Early Facebook investor compares site’s techniques to Nazi propaganda

He added that the company had “weaponized” the First Amendment to “essentially absolve themselves of responsibility.”

By JTA
November 13, 2017 10:54
1 minute read.
Early Facebook investor compares site’s techniques to Nazi propaganda

Facebook CEO Mark Zuckerberg is seen on stage during a town hall at Facebook's headquarters in Menlo Park, California September 27, 2015.. (photo credit: REUTERS)

An early Facebook investor likened the social media site’s practices to Nazi propaganda.

Roger McNamee made the comparison Friday in an interview with the London-based Telegraph. He said Facebook has borrowed methods from Nazi propaganda chief Joseph Goebbels.

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“In order to maintain your attention, they have taken all the techniques of Edward Bernays and Joseph Goebbels,” said Roger McNamee, also referring to an Austrian-American public relations pioneer known for marketing cigarettes to women. “And all of the other people from the world of persuasion, and all the big ad agencies, and they’ve mapped it onto an all-day product with highly personalized information in order to addict you. We are all to one degree or another addicted.”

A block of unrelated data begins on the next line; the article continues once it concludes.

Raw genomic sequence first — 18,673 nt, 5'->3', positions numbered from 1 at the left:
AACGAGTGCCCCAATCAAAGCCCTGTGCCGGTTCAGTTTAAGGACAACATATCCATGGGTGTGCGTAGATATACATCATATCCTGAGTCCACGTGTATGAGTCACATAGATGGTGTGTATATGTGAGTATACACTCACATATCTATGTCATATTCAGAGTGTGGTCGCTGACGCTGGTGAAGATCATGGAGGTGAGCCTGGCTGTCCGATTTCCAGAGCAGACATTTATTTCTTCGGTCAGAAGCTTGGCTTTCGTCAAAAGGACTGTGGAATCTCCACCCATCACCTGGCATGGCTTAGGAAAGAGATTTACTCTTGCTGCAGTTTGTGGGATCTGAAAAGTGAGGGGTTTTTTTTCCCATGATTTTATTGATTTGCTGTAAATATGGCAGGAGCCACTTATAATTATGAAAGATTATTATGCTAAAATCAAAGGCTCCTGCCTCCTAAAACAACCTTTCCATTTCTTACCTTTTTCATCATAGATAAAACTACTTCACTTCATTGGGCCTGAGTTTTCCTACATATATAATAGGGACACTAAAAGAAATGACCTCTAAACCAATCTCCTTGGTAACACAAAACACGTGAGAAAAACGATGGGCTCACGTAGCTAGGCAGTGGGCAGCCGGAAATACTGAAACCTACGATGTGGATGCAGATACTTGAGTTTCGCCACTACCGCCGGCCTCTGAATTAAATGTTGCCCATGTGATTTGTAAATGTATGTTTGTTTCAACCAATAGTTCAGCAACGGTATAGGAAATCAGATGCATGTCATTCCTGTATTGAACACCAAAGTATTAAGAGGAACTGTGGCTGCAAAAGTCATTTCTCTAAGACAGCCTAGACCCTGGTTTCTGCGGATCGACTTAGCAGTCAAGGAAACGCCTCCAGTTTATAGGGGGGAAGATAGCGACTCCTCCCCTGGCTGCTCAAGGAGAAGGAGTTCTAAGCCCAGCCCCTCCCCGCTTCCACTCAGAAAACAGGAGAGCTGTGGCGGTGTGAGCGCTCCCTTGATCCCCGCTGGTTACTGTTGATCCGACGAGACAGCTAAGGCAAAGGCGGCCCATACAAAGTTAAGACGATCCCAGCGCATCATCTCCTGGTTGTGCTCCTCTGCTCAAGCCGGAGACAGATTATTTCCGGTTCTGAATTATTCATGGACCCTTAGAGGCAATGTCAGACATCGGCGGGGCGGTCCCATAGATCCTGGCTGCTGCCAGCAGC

McNamee, who made a fortune as an early investor in the internet giant, said Facebook was creating a culture of “fear and anger” and was “lowering civil discourse.” He added that the company had “weaponized” the First Amendment to “essentially absolve themselves of responsibility.”

Two former Facebook employees recently apologized separately for helping to invent the “Like” feature, which they said gave rise to an “attention economy” that is hurting humanity.

“It is very common for humans to develop things with the best of intentions and for them to have unintended, negative consequences,” Rosenstein told the Guardian.

Facebook has come under fire for facilitating the spread of fake news reports, which some people believe swayed the 2016 US presidential election. Representatives of Facebook, Google and Twitter were grilled under oath last month by members of Congress over the use of their platforms for this purpose by Russian agents.

In September, news reports revealed that the three internet giants allowed the sale of ads tied to antisemitic and otherwise bigoted keywords, like “Jew hater,” “How to burn jews,” and “History of ‘why jews ruin the world.’” In both cases, all three companies apologized and said safeguards were being developed to fix the problem.


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